Pondering the Pundits” is an Open Thread. It is a selection of editorials and opinions from> around the news medium and the internet blogs. The intent is to provide a forum for your reactions and opinions, not just to the opinions presented, but to what ever you find important.
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Paul Krugman: The Economics of Soaking the Rich
I have no idea how well Alexandria Ocasio-Cortez will perform as a member of Congress. But her election is already serving a valuable purpose. You see, the mere thought of having a young, articulate, telegenic nonwhite woman serve is driving many on the right mad — and in their madness they’re inadvertently revealing their true selves.
Some of the revelations are cultural: The hysteria over a video of AOC dancing in college says volumes, not about her, but about the hysterics. But in some ways the more important revelations are intellectual: The right’s denunciation of AOC’s “insane” policy ideas serves as a very good reminder of who is actually insane.
The controversy of the moment involves AOC’s advocacy of a tax rate of 70-80 percent on very high incomes, which is obviously crazy, right? I mean, who thinks that makes sense? Only ignorant people like … um, Peter Diamond, Nobel laureate in economics and arguably the world’s leading expert on public finance.
Shortly after the newly Democratic-controlled House was sworn in on Thursday, it held a vote on what rules it wants to play by. Among those rules was one known as “pay-go,” short for pay-as-you-go, requiring any legislation that would increase government spending to also include equal tax increases or budget cuts elsewhere to make up for it. Essentially, it indicates that Democrats put a high priority on keeping the deficit where it is, even as they try to increase government resources in desperately needed areas like infrastructure or health care.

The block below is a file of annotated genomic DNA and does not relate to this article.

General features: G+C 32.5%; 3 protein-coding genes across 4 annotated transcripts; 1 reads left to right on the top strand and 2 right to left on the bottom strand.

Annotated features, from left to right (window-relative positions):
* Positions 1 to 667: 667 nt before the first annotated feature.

It’s true that the rule can be waived at any time by a majority of lawmakers, or overridden if legislation is designated an “emergency,” allowing big-ticket items to come to the floor for a vote. There is also already a statutory version of pay-go on the books, making the House rule more symbolic than anything else. But therein is the problem.
Democrats are now in control of the House of Representatives, under Speaker Nancy Pelosi. After two years of Republican control over both chambers of Congress and the presidency, some balance has been restored to our democracy.
I know and have worked with many members of the 116th Congress. They are people of integrity who will strive to do what is right for America. Nancy Pelosi is tough and courageous. Were it not for her insistence, Barack Obama would not have pushed for the Affordable Care Act.
But they are not miracle workers. Republicans still control the Senate, Trump is still the president, and there is still a conservative majority in the supreme court. [..]
But they will do little to slow or reverse the growing imbalance of wealth and power in this country, unless they are pushed to do so.
Do not ever underestimate the influence of Wall Street Democrats, corporate Democrats, and the Democrats’ biggest funders. I know. I’ve been there.
We knew that the 116th Congress was going to be the most diverse in history, with 102 women, many more openly gay members, more blacks, more Latinos, the first two female Native Americans, a Somali immigrant and the first ever Palestinian American woman elected to the House. But it was an altogether different thing to actually see that blazingly colorful diversity assembled under the portraits of the older white men who have lorded over the House of Representatives for so long.
As Nancy Pelosi made her way through the chamber to reclaim the speaker’s gavel, stopping after almost every step to receive a hug, it was a very emotional scene and the first time since Donald Trump’s election that I felt lightness and happiness radiating from the Capitol.
Richard Wolffe: Will it be a black woman who turfs Trump out of the White House?
Life, as Donald Trump has known it for the last two years, has just changed forever. Quagmired in a government shutdown of his own making, Trump’s ability to manipulate his world is already severely constrained in this very new year. The more he struggles against his new surroundings, the more he sinks.
Last week the president could only watch his beloved cable news channels as a bystander to the biggest tectonic shifts, as the Democrats took control of the House of Representatives and Senator Elizabeth Warren became the first candidate to officially emerge to run against him next year. And it won’t be long before the House launches several investigations into corruption and incompetence, while the Mueller investigation continues to tighten several nooses around all things Trumpian.